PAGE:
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7 Rules: what to wear to yoga


The first time my wife and I did yoga, the suggestions we received for our yoga apparel were pretty vague – “wear something loose and comfortable”. Through experience, we learned that dressing for yoga is a little more complex than this, and just like any other physically demanding activity, the right workout gear makes a huge difference. It’s not just about you, either. The right clothes help your instructor and give consideration to others – yes, even yogis can stink and the ol’ boob popping out gets a bit old after a while!

Dom Cadden

Here are seven rules of yoga clothing, from top to toe.



“Comfortable” doesn’t have to mean loose. Loose tops and T-shirts will just end up falling over your head and exposing your tummy every time you go to downward dog or a headstand. Tops shouldn’t be too low cut, either – things are going to fall down or even fall up whenever you twist, bend backward or turn upside-down. Opt for long, fitted tops that stay put and keep you covered no matter what you do. This also helps the instructor see what’s going on with your core and body alignment. This is where a compression tank top can help, especially for women – not just to stop things rolling about, it’s more for them heightened body awareness for core-focused workouts that comes when you have a top that’s giving you a squeeze.

Finally, play it safe and stick to dark colours, especially if you get pretty sweaty – after all, it’s yoga, not a wet T-shirt contest.


Guys – you can skip this. Yoga can be alienating enough without the added creepiness of guys in bras.

For the women, don’t be fooled into thinking that just because yoga is ‘low impact’ you can wear any old bra. With all the stretching and extending, you’ll soon regret anything with wire in it and you’ll be thankful for the way the extra coverage a sport bra gives when your ladies are tipped every which way. It’s also important to have a bra with moisture management and abrasion resistance to avoid any nasty chafing. This all applies double for Bikram or Hot yoga!


Yoga has a big emphasis on correct breathing – and that should apply not just to your lungs, but your skin, too. People not familiar with yoga often think that the lack of action means a lack of exertion. That’s not the case, as there is a lot of isometric effort – yep, yogis sweat. You want to wear thin fabrics that will not bunch up or retain moisture, but instead they “breathe” or wick sweat away from the body. Many sports performance tops breathe well these days, but look for ones that are also soft against the skin and provide antibacterial protection – your camel pose should not actually smell like camel.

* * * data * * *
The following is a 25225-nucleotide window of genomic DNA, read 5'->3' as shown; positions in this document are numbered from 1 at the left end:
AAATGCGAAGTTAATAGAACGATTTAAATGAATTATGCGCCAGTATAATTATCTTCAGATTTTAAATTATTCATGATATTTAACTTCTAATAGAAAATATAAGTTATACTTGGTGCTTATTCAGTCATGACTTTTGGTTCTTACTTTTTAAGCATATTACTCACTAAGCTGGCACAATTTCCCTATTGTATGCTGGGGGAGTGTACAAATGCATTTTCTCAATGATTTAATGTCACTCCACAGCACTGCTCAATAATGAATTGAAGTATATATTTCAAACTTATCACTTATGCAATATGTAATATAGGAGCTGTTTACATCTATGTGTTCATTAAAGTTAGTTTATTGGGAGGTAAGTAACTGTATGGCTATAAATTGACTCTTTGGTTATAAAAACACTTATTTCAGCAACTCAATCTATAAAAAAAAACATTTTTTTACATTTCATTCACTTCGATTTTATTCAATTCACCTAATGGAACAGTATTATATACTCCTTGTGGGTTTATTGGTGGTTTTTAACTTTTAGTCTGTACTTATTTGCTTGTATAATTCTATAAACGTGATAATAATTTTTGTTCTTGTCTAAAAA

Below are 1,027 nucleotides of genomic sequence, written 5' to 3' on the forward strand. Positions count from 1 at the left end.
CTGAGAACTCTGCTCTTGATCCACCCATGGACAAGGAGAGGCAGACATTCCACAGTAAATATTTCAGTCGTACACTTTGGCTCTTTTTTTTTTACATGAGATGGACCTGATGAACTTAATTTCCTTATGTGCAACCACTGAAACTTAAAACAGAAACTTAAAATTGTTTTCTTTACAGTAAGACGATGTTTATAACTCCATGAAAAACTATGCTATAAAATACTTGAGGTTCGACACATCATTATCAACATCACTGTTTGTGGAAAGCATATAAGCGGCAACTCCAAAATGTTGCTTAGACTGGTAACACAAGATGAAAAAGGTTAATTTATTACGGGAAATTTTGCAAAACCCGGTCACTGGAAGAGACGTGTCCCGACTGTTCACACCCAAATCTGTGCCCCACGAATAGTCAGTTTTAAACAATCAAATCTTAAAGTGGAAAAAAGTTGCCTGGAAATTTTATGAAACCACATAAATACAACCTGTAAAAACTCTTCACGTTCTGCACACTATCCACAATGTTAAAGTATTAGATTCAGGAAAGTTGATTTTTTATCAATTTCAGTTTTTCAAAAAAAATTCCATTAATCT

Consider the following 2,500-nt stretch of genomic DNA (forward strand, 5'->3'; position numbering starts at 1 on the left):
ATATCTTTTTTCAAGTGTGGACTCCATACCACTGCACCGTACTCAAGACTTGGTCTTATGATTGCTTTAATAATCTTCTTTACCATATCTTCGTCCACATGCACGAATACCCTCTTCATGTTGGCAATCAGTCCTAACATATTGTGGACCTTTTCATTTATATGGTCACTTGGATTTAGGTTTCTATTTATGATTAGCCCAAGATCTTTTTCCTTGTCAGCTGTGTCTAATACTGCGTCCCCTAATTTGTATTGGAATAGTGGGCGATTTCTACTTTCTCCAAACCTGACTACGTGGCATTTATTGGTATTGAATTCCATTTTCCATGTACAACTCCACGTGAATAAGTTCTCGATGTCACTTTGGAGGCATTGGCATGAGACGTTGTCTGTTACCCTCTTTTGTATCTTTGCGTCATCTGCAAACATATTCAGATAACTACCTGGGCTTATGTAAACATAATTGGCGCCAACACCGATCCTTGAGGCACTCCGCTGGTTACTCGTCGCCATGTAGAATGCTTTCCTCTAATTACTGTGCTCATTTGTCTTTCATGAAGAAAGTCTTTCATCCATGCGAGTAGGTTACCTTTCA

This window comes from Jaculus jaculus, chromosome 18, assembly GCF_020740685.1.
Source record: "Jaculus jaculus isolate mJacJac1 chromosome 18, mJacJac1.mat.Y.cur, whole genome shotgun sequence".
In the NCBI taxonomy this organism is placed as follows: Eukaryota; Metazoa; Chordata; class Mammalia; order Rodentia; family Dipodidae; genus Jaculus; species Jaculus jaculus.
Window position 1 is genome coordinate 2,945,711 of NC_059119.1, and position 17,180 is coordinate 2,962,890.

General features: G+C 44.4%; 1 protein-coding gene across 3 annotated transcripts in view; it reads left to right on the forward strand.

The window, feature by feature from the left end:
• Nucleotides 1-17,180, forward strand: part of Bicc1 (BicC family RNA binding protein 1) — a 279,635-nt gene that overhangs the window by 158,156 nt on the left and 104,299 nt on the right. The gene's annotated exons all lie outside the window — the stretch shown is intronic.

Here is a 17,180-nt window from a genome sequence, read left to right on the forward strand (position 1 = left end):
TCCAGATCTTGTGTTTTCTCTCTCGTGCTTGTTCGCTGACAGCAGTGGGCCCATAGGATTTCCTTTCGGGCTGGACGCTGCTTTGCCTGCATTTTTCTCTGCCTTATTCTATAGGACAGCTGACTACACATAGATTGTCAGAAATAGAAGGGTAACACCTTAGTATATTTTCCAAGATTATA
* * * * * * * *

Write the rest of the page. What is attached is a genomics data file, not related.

NB: Nude yoga

Take the time to think this through, especially if you have light-coloured carpet.
It’s usually best to be exposed in positions like these only under the supervision of a gynaecologist, urologist or proctologist. You’d be amazed how many unwanted suppositories you can pick up in some of these floor poses.


The breathability factor should carry through to your most private parts. Cotton is not the best choice for undies – sure, it breathes, but it also gets heavy when wet and doesn’t dry quickly. The last thing you want to be thinking about when spreading your legs wide or sticking your leg up in the air is whether you’re making sweat shadow puppets with your stuff ‘n’ junk. Opt for some moisture-wicking briefs or trunks (best option to reduce chafing), and while we’re down here, avoid light-coloured bottoms and pants or shorts that are thinning in the crotch. Give anything lycra an over-the-shoulder check in the mirror under a bright light. People get bored in those long poses, you don’t want them taking bets on what position your tights will split in (not that I have done this. Much.)



Yoga pants are tricky. Loose shorts should be avoided (especially by guys!) For similar reasons you’d avoid loose tops, plus even short shorts will tend to bunch up when you move, leaving you tugging them down every five minutes. However, bike shorts are a good option if you are doing Bikram yoga or sweating a lot. Long pants can be snug, but they should be able to stretch – try some lunges or stretches in the dressing room to make sure you have a full range of motion. Compression tights have the advantage that they will help your body awareness so you hold your positions better. If you’re worried about being too cold, opt for a form-fitting track pant. Avoid any type of bottom that has a bulky drawstring at the waist because the knot will be a pain when you lie face-down. Also remember that you will be barefoot during the class, so you have to be careful that your pants aren’t so long that they trip you up. Three-quarter form-fitting pants are a good option.


It can take a while to warm up in yoga, especially in cooler weather, so it’s good to wear thin layers that are easy to shed. Layers will help raise your core temperature raising core temperature and loosen muscles, then prevent chills during the final relaxation phase of the class.


Shoes and socks are usually discouraged for yoga as they interfere with the foot’s grip on the yoga mat. However, if you get cold in your lower legs or you’re prone to calf cramps or soreness, you can wear compression calf sleeves, which will help with both issues. These go all the way to the ankle but leave your feet free to move with full flexibility.



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